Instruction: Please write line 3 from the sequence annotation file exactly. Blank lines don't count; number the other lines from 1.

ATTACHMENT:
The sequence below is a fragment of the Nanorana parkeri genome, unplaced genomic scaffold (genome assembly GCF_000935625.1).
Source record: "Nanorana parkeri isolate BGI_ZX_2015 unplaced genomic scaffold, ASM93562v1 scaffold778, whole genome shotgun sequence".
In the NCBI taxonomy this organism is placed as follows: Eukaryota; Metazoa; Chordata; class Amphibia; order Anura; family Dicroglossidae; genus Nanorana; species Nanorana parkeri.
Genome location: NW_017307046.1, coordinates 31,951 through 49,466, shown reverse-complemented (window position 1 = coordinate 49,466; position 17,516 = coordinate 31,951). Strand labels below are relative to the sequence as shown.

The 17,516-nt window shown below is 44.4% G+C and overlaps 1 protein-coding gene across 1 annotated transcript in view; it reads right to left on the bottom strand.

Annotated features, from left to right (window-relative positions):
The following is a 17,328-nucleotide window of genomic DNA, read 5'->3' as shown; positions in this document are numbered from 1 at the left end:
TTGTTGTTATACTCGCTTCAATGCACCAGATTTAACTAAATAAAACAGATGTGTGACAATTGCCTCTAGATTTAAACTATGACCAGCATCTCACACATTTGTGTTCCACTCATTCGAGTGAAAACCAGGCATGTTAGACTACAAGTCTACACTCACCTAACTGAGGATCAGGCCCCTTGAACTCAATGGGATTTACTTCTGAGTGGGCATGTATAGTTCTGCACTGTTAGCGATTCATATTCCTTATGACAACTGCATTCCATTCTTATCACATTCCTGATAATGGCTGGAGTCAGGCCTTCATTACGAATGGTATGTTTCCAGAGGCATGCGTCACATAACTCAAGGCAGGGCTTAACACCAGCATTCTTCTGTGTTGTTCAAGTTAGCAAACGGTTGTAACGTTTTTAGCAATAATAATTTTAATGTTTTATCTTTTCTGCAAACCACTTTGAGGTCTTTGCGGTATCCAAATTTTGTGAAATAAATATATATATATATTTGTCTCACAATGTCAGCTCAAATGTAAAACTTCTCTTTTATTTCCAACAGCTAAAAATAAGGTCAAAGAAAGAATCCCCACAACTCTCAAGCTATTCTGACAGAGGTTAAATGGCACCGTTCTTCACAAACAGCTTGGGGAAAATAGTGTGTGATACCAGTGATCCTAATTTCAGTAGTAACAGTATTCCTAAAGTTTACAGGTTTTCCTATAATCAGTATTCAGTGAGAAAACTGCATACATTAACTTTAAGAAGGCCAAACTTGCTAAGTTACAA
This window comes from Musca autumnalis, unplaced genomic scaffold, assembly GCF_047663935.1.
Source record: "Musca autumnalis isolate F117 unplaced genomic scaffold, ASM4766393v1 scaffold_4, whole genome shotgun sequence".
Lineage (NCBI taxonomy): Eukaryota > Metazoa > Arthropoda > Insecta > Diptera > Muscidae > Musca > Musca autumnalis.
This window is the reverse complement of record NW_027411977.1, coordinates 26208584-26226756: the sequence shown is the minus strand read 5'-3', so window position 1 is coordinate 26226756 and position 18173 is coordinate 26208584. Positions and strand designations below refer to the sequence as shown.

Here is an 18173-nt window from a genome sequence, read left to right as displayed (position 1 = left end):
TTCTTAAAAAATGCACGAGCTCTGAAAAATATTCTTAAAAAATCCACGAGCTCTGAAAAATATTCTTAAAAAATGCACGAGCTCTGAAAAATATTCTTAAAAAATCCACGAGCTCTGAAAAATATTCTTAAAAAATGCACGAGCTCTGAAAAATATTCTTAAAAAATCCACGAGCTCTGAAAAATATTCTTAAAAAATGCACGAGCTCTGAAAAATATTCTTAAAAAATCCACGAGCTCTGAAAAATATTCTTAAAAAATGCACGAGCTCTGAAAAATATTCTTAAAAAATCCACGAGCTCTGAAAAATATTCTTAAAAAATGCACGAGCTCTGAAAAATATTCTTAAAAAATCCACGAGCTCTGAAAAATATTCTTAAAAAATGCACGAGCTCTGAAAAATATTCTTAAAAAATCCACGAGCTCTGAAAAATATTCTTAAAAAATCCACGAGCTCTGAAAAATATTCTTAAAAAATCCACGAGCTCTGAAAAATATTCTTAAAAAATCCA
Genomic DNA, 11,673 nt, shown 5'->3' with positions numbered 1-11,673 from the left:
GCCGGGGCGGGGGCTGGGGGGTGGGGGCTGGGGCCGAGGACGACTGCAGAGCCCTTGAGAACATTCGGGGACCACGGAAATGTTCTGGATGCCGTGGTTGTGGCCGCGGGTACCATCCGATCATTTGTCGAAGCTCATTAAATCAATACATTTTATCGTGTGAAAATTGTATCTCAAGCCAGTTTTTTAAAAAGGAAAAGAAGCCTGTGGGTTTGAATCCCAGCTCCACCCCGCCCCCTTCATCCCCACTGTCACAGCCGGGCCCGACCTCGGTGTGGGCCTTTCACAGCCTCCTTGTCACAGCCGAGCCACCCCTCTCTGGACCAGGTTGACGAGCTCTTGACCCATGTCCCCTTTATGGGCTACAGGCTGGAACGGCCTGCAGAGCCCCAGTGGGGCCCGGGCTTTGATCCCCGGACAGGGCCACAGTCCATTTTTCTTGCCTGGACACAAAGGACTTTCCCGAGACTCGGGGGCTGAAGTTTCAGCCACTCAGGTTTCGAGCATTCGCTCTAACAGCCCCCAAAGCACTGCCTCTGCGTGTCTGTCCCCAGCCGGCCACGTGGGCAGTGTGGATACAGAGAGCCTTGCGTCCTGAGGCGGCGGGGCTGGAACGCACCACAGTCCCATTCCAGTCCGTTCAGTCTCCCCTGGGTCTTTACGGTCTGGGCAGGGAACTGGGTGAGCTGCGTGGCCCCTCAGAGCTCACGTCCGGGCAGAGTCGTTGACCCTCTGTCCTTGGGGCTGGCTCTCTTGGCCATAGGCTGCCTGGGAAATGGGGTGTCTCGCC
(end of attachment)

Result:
In the NCBI taxonomy this organism is placed as follows: Eukaryota; Metazoa; Chordata; class Amphibia; order Anura; family Dicroglossidae; genus Nanorana; species Nanorana parkeri.